Troubleshoot: Yield the Forequarters to Gain Your Horses Respect
When it comes to how well you’re able to control your horse’s body, there’s not a more telling exercise than Yield the Forequarters. There’s also no exercise that can be as frustrating to first teach a horse. Horses use their heads, necks and shoulders to push people around and move them out of their way. If you can move your horse’s forequarters, it’s a great sign that he is respectful. Horses seem to have an entirely different perspective of you when they know that you can move their front end.
Yield the Forequarters can be a difficult exercise to teach horses, especially those that have gotten away with pushing people around for years. Add a green handler that’s not sure how to teach the exercise to the situation, and it’s a recipe for frustration. Once you understand how to teach the exercise, it’s relatively easy. But in the beginning, it can be frustrating because most horses don’t want to help you.
The first step to curbing frustration is to educate yourself. Watch the DVD lesson from the Fundamentals Series and read the Arena Mates. If you don’t know what you’re doing, there’s no hope your horse will be able to figure it out either. If you find yourself running into trouble and can’t find the fix by referring to the Fundamentals Series, get hands-on help. Here are six scenarios that are likely to go wrong when you first teach a horse the exercise and fixes for each. Record yourself working on the exercise with your horse and then see if you’re committing one of these mistakes.
What happens: The horse takes two good steps—he pivots on his hind foot and crosses his front legs over—and then the maneuver just falls apart. His energy drops, and, before you know it, rather than him pivoting and moving his front end away from you, his body is spinning like a coke bottle.
What went wrong: The likely culprit of this scenario is that you got greedy and asked the horse to take more steps than what he was ready for.
How to fix it: Take a step—or two!—back. The secret to great horsemanship is establishing a good starting point. If you find a small enough place to start, you can teach a horse just about anything. When teaching Yield the Forequarters, ask the horse for one correct step and then reward him. Practice asking him for just one step until every time you cue him to yield his forequarters, he gets it right. Then, ask him to take two steps. When he can take two steps correctly every time you ask, then ask for three steps. But if you can’t get one step, you won’t be able to get two. Establish a starting point and build from there. I can’t stress that enough.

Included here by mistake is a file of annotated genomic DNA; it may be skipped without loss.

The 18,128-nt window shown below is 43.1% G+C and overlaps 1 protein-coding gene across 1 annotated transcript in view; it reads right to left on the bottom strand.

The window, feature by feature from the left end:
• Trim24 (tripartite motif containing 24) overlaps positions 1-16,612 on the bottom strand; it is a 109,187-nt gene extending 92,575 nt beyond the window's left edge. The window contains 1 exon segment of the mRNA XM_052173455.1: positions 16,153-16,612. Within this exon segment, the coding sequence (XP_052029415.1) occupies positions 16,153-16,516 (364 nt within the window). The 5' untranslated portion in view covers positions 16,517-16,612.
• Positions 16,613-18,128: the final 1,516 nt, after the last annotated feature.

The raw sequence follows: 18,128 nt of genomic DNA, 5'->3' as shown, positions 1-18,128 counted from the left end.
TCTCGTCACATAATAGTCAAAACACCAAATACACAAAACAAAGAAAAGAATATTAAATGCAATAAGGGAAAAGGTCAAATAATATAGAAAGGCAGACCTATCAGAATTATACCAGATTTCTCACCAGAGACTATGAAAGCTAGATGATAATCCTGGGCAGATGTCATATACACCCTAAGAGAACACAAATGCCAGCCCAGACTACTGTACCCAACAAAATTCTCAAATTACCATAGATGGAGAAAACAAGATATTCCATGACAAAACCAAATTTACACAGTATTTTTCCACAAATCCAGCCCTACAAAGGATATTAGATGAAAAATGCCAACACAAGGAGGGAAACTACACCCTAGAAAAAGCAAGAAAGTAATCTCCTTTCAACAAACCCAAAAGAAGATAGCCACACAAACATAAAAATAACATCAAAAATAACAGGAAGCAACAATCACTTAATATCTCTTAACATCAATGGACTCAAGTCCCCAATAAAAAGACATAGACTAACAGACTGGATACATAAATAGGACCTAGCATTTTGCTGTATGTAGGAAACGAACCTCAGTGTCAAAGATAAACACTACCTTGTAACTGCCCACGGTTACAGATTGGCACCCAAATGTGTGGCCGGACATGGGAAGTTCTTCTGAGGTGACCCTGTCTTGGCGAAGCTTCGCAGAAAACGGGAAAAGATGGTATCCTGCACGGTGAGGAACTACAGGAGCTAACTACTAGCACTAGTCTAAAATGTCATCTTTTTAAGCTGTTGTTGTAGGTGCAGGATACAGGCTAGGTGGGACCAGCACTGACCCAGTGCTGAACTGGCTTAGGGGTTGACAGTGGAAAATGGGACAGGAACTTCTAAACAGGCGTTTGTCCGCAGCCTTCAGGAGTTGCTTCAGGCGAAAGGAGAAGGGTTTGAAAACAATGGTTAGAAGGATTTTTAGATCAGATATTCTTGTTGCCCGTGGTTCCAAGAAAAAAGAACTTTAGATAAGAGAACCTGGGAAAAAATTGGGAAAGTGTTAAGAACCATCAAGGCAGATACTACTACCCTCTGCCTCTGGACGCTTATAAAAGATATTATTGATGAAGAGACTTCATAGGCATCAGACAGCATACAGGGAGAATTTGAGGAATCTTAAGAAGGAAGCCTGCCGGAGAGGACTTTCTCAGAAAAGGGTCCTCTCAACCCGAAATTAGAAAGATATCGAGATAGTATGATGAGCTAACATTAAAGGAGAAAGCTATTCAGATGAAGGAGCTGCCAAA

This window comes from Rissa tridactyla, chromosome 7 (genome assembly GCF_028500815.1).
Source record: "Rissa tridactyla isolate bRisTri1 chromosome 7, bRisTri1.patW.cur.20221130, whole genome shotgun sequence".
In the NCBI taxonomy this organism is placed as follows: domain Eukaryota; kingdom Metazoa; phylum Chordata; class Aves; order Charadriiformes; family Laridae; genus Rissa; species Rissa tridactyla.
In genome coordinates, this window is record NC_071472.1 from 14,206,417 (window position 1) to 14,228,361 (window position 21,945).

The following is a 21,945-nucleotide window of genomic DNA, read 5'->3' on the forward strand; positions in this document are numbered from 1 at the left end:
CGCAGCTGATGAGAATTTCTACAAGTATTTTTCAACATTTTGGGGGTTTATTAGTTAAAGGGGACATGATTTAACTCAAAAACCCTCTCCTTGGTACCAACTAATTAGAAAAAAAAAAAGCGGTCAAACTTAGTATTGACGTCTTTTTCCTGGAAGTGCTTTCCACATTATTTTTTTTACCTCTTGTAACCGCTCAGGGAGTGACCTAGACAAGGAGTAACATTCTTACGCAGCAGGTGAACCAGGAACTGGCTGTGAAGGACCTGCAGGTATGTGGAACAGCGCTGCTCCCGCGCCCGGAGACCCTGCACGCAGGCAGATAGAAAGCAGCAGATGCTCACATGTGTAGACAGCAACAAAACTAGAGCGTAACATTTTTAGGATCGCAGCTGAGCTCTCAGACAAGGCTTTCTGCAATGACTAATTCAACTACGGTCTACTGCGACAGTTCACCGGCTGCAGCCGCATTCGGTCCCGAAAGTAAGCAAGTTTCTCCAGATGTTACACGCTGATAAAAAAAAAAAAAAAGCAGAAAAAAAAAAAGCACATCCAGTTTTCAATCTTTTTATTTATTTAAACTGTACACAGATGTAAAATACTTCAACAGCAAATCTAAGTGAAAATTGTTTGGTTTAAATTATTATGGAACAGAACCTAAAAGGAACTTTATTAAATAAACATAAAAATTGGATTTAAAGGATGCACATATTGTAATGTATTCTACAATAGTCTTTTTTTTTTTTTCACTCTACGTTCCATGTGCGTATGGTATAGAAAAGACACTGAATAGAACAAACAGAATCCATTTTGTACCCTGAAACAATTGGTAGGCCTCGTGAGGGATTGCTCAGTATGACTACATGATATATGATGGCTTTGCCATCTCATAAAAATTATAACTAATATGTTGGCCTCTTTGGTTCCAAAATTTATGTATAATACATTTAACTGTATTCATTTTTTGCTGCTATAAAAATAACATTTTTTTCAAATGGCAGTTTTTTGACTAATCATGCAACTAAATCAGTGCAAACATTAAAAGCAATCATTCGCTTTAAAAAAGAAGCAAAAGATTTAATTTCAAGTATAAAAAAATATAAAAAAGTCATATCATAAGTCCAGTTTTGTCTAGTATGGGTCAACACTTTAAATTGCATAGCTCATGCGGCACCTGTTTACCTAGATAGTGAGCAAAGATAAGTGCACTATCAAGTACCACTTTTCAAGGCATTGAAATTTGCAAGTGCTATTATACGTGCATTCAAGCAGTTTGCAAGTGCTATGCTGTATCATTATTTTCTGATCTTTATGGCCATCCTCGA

When you teach the exercise, look for one good step and then reward the horse. Do not ask the horse to take two steps if he cannot take one step correctly.
What happens: Instead of pivoting, the horse walks forward out of the yield so that you’re left getting drug behind him.
What went wrong: You’re likely standing in the wrong position. Rather than standing up near the horse’s shoulder, you’re positioned behind his drive line.
How to fix it: In this exercise, most horses have a habit of walking forward instead of stepping across with their front feet and pivoting. That’s why it’s so important that you position yourself correctly. If you stand too far back toward the horse’s drive line, you are just inviting him to shoot forward and walk out of the yield. The only time you should get back near the horse’s shoulder is if he constantly wants to suck back and step behind his outside foot instead of in front of it. However, it’s rare to have to do that, and more people get into trouble by being too far forward. As a good rule of thumb, keep your belly button even with the horse’s eye when you’re first teaching him the exercise. Standing farther forward will discourage the horse from wanting to walk forward out into a circle.